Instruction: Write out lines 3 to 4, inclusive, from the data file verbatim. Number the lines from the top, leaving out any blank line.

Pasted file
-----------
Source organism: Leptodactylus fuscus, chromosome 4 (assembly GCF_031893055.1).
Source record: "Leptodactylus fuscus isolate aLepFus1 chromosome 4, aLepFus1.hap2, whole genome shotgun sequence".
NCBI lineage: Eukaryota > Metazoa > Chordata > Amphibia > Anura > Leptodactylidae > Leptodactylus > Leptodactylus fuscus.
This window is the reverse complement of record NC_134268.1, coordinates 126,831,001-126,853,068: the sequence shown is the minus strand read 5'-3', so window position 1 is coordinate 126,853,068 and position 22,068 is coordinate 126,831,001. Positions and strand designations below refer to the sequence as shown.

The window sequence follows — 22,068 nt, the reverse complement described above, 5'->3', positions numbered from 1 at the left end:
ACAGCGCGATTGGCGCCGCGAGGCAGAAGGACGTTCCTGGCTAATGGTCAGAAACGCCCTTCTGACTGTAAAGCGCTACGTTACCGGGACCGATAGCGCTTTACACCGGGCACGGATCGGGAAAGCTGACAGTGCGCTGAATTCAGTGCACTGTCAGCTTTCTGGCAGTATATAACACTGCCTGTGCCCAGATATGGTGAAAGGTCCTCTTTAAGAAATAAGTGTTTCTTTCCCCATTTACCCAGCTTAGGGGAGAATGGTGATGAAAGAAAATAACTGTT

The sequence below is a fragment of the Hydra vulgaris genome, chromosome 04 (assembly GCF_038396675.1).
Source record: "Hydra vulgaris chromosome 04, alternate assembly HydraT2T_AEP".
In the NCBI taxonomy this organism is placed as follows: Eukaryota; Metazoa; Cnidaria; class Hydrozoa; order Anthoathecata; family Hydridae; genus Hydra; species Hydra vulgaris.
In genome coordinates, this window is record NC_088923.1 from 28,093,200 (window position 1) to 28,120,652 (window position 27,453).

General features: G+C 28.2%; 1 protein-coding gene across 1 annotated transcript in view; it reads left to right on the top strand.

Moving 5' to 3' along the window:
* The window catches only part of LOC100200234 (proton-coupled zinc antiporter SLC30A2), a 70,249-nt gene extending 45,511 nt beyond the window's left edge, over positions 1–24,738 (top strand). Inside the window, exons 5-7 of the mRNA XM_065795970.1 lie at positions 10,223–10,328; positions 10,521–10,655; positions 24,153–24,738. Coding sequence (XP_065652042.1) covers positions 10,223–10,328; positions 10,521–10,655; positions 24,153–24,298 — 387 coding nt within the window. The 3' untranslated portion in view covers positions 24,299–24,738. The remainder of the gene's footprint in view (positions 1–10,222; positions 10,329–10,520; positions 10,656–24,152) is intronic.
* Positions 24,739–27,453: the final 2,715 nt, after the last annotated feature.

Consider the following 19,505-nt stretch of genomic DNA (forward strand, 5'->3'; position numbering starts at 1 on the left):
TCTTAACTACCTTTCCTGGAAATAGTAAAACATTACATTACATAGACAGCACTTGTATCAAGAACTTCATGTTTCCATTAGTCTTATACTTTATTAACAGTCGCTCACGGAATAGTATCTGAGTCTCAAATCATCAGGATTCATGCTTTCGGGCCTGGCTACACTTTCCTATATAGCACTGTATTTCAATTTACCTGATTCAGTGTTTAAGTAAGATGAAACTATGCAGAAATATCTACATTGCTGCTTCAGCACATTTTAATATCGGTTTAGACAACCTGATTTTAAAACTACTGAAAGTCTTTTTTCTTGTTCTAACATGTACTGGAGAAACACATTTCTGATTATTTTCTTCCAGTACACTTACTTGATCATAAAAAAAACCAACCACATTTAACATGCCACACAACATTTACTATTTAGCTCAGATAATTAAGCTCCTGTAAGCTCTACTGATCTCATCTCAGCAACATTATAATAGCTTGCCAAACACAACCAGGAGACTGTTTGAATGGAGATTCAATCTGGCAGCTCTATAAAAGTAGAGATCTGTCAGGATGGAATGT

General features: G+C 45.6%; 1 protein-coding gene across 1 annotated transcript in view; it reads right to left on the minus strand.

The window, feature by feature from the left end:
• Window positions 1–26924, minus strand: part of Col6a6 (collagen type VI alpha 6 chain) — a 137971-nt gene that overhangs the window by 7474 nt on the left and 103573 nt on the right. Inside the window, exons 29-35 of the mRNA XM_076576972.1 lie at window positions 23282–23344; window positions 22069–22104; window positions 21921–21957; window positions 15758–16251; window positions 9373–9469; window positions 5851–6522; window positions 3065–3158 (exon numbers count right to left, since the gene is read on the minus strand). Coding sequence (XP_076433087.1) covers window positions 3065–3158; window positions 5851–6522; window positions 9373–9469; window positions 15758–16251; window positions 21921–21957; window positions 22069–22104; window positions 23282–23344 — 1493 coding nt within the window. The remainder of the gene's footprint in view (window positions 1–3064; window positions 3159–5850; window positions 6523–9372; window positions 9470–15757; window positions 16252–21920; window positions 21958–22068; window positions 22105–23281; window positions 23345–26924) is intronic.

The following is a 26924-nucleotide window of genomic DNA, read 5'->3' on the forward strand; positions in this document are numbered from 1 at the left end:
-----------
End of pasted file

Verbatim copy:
NCBI lineage: Eukaryota > Metazoa > Chordata > Amphibia > Anura > Leptodactylidae > Leptodactylus > Leptodactylus fuscus.
This window is the reverse complement of record NC_134268.1, coordinates 126,831,001-126,853,068: the sequence shown is the minus strand read 5'-3', so window position 1 is coordinate 126,853,068 and position 22,068 is coordinate 126,831,001. Positions and strand designations below refer to the sequence as shown.